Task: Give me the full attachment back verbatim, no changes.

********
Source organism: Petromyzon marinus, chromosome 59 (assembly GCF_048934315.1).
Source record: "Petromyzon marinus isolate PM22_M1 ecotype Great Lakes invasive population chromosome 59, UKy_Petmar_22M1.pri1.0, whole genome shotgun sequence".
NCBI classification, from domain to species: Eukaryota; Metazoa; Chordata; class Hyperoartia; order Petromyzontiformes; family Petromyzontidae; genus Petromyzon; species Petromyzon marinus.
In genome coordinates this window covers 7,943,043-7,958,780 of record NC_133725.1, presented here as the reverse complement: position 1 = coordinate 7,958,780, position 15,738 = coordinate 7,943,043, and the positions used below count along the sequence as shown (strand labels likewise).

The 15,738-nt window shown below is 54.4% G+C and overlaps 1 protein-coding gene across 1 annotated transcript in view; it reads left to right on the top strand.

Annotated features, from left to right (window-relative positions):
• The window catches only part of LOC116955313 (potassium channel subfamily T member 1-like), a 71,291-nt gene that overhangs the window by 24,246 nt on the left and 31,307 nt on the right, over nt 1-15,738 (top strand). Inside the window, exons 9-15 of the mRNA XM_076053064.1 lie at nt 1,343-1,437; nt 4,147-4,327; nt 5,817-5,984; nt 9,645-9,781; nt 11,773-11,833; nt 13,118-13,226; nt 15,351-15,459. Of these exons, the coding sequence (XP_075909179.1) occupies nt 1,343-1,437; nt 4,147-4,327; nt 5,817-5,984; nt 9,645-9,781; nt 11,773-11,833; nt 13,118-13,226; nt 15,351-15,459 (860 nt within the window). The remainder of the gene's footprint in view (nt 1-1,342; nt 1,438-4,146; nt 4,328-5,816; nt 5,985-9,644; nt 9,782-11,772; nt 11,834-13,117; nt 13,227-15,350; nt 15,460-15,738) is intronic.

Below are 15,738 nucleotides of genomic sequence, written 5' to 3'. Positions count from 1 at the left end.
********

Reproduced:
Source organism: Petromyzon marinus, chromosome 59 (assembly GCF_048934315.1).
Source record: "Petromyzon marinus isolate PM22_M1 ecotype Great Lakes invasive population chromosome 59, UKy_Petmar_22M1.pri1.0, whole genome shotgun sequence".
NCBI classification, from domain to species: Eukaryota; Metazoa; Chordata; class Hyperoartia; order Petromyzontiformes; family Petromyzontidae; genus Petromyzon; species Petromyzon marinus.
In genome coordinates this window covers 7,943,043-7,958,780 of record NC_133725.1, presented here as the reverse complement: position 1 = coordinate 7,958,780, position 15,738 = coordinate 7,943,043, and the positions used below count along the sequence as shown (strand labels likewise).

The 15,738-nt window shown below is 54.4% G+C and overlaps 1 protein-coding gene across 1 annotated transcript in view; it reads left to right on the top strand.

Annotated features, from left to right (window-relative positions):
• The window catches only part of LOC116955313 (potassium channel subfamily T member 1-like), a 71,291-nt gene that overhangs the window by 24,246 nt on the left and 31,307 nt on the right, over nt 1-15,738 (top strand). Inside the window, exons 9-15 of the mRNA XM_076053064.1 lie at nt 1,343-1,437; nt 4,147-4,327; nt 5,817-5,984; nt 9,645-9,781; nt 11,773-11,833; nt 13,118-13,226; nt 15,351-15,459. Of these exons, the coding sequence (XP_075909179.1) occupies nt 1,343-1,437; nt 4,147-4,327; nt 5,817-5,984; nt 9,645-9,781; nt 11,773-11,833; nt 13,118-13,226; nt 15,351-15,459 (860 nt within the window). The remainder of the gene's footprint in view (nt 1-1,342; nt 1,438-4,146; nt 4,328-5,816; nt 5,985-9,644; nt 9,782-11,772; nt 11,834-13,117; nt 13,227-15,350; nt 15,460-15,738) is intronic.

Below are 15,738 nucleotides of genomic sequence, written 5' to 3'. Positions count from 1 at the left end.